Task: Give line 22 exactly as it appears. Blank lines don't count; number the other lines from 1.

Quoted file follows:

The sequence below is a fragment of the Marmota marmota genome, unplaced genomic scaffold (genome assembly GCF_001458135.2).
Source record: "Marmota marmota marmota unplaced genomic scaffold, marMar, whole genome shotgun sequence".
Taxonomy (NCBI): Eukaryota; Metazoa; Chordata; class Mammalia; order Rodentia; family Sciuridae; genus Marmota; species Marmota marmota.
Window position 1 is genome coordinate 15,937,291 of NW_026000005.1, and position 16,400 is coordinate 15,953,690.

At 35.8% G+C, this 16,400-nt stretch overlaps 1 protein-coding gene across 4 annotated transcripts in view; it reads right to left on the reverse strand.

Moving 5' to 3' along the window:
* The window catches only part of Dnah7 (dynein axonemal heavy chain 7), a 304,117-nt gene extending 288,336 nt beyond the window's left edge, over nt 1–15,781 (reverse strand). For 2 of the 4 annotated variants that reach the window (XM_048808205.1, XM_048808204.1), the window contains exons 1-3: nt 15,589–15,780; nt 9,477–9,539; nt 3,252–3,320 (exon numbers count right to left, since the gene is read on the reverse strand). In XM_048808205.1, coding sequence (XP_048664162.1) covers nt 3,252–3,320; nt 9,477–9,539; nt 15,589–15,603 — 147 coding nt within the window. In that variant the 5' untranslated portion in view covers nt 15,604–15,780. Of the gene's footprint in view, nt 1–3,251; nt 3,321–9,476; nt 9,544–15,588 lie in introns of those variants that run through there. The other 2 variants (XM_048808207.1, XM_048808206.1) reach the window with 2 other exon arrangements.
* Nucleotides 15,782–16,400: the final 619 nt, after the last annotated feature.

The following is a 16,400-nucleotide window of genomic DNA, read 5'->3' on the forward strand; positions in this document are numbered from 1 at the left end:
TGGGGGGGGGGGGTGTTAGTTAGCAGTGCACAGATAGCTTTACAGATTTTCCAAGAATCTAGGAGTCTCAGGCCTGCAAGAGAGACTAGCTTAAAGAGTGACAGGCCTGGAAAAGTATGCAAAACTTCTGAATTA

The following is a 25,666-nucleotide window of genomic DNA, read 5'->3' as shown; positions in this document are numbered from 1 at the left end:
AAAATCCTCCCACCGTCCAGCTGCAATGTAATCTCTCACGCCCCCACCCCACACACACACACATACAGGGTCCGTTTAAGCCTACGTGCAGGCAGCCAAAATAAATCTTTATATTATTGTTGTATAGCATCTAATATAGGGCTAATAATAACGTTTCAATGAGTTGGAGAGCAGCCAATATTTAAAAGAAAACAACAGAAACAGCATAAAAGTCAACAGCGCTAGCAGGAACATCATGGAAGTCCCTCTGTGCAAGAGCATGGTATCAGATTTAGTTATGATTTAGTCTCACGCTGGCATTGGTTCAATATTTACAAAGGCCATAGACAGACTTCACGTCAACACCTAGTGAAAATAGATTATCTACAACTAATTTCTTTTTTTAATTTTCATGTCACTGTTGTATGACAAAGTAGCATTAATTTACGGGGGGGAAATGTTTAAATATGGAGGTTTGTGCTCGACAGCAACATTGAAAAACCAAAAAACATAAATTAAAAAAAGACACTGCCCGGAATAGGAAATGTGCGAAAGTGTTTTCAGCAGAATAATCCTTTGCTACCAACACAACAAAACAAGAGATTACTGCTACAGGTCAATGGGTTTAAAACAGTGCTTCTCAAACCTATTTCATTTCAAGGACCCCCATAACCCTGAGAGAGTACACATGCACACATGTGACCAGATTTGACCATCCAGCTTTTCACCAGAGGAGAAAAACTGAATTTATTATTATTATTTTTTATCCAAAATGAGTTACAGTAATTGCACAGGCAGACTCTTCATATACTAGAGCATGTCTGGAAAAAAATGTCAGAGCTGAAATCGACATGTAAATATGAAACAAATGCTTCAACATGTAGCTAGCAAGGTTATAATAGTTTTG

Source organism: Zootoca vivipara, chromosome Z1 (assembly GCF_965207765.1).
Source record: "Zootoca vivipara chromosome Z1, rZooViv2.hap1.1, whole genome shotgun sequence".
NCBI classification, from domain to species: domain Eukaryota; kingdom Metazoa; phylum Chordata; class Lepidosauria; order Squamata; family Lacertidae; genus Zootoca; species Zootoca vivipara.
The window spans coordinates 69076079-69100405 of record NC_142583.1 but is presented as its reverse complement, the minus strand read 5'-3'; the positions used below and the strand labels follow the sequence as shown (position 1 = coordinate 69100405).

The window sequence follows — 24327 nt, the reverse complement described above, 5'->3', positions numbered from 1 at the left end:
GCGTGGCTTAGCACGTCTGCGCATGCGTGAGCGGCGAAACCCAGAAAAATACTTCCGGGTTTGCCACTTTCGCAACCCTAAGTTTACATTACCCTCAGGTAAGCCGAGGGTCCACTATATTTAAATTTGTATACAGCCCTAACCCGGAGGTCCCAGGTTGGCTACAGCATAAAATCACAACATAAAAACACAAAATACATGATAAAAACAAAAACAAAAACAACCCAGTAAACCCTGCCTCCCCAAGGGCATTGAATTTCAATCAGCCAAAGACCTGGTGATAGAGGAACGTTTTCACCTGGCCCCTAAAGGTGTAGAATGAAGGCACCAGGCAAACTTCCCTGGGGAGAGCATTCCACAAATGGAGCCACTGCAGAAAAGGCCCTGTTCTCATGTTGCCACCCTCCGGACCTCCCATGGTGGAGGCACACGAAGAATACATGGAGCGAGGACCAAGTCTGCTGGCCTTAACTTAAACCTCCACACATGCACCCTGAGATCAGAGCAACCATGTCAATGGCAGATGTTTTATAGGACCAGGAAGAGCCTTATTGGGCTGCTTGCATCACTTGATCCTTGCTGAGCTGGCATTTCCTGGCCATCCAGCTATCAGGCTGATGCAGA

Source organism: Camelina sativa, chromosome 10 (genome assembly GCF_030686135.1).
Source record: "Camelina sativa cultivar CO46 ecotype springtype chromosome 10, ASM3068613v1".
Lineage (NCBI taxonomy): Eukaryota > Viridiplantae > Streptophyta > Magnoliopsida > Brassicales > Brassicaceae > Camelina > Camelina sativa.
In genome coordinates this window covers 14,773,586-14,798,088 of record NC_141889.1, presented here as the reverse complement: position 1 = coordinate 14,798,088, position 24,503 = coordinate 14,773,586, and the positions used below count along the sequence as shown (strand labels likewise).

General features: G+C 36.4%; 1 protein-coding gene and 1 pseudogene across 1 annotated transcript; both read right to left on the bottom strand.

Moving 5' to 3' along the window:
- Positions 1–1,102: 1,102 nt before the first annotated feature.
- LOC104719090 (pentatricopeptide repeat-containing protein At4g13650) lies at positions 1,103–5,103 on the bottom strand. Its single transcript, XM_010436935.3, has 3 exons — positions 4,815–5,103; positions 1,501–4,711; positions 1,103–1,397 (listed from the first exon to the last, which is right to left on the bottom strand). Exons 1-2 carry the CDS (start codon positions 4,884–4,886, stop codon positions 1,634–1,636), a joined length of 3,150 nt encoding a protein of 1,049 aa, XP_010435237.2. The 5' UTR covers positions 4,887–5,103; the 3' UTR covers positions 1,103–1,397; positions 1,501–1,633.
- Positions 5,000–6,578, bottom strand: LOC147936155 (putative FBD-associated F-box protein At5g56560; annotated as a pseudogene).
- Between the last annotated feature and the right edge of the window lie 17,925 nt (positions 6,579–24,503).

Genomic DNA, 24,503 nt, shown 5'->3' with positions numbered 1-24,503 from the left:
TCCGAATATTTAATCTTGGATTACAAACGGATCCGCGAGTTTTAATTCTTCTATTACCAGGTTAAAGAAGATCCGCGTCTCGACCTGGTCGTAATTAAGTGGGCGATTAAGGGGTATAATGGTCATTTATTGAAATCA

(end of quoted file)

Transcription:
In genome coordinates this window covers 14,773,586-14,798,088 of record NC_141889.1, presented here as the reverse complement: position 1 = coordinate 14,798,088, position 24,503 = coordinate 14,773,586, and the positions used below count along the sequence as shown (strand labels likewise).